# What happens if a binary search on a non-sorted data set is attempted? [closed]

What happens if a binary search on a non-sorted data set is attempted?

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## closed as not a real question by Nambari, kleopatra, R0MANARMY, Starx, Chris GerkenNov 7 '12 at 17:52

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why don't you try it ? And tell us what you observe –  Aniket Nov 6 '12 at 17:01
It's not pretty. –  Chris Gerken Nov 6 '12 at 17:02
catb.org/jargon/html/M/mu.html –  Alan Krueger Nov 6 '12 at 17:07
Its like this ;) youtube.com/watch?v=ElTmbnsqF-U –  Peter Lawrey Nov 6 '12 at 17:08
This isn't pretty either. :D –  Adam Arold Nov 6 '12 at 17:10

The results are unpredicable. If the data set has the target, it may or may not be found.

EDIT Just for kicks, I ran a little experiment. First, I picked an array size and generated an int array {0, 1, ..., size-1}. Then I shuffled the array, did a binary search for each value 0, 1, ..., size-1 and counted how many of these were found. For each size, I repeated the shuffle/search-for-each-value steps 100,000 times and recorded the percent of searches that succeeded. (This would be 100% for a sorted array.) The results are (rounded to the nearest percent):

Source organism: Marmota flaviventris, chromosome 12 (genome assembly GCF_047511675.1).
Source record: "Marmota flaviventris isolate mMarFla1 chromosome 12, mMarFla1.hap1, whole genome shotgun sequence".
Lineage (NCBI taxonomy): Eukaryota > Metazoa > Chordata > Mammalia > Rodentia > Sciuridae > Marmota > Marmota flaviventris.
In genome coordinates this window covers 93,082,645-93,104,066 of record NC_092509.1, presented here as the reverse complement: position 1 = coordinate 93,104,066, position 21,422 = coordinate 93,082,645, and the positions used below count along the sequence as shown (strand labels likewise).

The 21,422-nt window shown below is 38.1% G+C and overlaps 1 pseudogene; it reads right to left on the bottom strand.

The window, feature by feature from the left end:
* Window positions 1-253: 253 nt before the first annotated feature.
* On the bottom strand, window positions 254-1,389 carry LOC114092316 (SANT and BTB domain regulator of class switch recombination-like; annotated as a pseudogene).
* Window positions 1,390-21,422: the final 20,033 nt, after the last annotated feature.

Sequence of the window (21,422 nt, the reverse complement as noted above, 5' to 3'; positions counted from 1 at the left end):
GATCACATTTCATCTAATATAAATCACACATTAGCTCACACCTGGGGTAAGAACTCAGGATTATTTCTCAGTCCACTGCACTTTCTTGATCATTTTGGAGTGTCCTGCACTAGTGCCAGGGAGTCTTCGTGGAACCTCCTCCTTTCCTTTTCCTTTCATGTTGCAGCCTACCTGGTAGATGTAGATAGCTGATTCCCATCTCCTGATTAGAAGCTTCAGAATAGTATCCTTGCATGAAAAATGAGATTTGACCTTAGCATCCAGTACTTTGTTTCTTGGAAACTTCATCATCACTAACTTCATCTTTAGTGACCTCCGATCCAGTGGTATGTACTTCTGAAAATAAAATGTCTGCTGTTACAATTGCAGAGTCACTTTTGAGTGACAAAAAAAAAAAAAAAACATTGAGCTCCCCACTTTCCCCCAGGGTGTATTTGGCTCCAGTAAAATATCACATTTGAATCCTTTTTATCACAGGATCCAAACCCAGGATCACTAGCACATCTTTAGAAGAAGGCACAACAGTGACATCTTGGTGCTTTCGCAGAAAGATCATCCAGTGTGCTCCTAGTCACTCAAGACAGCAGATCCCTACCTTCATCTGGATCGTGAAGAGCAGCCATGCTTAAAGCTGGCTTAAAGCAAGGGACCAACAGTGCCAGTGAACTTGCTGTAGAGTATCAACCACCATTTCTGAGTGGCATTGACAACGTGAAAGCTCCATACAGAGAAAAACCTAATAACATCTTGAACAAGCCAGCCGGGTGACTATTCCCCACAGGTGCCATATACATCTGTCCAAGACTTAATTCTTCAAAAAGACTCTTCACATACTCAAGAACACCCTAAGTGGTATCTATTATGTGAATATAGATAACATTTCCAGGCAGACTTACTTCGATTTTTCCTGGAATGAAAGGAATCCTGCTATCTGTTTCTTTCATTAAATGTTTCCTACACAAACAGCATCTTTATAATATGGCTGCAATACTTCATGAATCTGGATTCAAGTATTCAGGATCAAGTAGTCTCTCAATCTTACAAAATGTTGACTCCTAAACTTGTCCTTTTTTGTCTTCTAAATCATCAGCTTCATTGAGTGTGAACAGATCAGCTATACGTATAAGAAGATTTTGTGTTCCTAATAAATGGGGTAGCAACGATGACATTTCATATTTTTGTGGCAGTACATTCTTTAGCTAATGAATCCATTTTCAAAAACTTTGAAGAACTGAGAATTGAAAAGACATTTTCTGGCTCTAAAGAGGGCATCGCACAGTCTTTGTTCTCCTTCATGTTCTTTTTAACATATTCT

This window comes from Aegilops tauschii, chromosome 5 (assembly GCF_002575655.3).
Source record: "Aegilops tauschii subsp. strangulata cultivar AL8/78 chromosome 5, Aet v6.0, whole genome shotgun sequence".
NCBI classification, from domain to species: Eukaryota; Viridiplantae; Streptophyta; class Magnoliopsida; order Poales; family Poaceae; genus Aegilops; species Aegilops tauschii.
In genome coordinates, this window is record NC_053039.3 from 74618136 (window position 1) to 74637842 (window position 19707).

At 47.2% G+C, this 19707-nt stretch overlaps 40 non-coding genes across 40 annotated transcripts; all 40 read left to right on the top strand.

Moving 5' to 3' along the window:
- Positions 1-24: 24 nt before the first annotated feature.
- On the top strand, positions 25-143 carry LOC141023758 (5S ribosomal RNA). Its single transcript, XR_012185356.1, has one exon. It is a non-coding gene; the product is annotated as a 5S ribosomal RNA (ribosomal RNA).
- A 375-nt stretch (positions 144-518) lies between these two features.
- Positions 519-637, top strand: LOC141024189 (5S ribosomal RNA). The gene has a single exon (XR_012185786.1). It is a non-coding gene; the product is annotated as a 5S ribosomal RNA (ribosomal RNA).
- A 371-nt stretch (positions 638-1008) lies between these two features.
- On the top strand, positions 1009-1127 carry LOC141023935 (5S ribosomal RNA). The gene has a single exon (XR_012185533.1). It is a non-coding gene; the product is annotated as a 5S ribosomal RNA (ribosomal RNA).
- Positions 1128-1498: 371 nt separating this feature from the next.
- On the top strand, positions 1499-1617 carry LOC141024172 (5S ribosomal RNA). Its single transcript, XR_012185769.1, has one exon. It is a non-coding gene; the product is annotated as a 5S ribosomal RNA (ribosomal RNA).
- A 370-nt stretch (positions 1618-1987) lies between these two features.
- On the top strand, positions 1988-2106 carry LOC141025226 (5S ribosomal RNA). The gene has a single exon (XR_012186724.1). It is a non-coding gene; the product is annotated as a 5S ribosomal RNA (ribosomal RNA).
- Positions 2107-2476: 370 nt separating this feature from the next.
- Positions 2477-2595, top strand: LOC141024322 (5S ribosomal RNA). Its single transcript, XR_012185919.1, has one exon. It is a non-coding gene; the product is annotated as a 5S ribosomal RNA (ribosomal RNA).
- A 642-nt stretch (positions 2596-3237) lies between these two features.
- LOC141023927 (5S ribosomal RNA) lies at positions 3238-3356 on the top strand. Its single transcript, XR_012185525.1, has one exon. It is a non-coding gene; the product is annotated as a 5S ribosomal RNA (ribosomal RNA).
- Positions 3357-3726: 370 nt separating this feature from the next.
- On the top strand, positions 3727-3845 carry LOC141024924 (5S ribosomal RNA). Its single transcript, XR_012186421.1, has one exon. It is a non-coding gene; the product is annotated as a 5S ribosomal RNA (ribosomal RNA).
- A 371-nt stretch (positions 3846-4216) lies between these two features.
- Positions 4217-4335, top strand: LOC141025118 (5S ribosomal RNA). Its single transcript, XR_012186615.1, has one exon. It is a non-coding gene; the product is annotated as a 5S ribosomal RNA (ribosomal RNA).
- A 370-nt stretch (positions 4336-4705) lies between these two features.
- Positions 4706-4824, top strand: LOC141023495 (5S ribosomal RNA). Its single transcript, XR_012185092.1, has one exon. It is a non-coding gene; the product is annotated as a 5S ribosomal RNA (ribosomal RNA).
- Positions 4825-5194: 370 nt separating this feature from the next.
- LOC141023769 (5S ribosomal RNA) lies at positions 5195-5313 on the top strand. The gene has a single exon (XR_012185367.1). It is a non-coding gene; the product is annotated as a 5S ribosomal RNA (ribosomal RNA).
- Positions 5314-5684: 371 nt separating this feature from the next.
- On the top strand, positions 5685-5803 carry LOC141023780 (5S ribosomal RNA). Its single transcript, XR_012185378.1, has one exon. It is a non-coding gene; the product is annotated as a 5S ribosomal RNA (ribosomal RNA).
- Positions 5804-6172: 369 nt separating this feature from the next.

``````Size    % Hit
10      34%
20      22%
30      16%
40      13%
50      11%
60      10%
70       9%
80       8%
90       7%
100       6%
``````

So the larger the array, the worse the effects of not sorting. Even for relatively small arrays, the results are pretty drastic.

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You will almost certainly not find the element you've been searching for. If the array is mostly sorted, then you could get lucky.

The algorithm could be implemented in a way to detect this with some probability, but unless it does a full scan of the array, there's no way to guarantee that a binary search will detect this error condition.

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But you may find an element you're not looking for. –  Chris Gerken Nov 6 '12 at 17:03
@ChrisGerken: I don't think so. The last comparison would see if the element is the searched for, so you'd get "not found" as the result in that case. –  Joachim Sauer Nov 6 '12 at 17:04

Binary Search relies on data being sorted. It picks an element in an array and determines 1. If this is the element it is searching 2. If it is not the element it is looking for, where can it possibly find the element.

The second point relies on data being sorted to make a decision. Imagine an unsorted data. Just by comparing the search key with the element that we have picked, we will not be able to identify where the element could occur.

So, binary search cannot work consistently in unsorted data.

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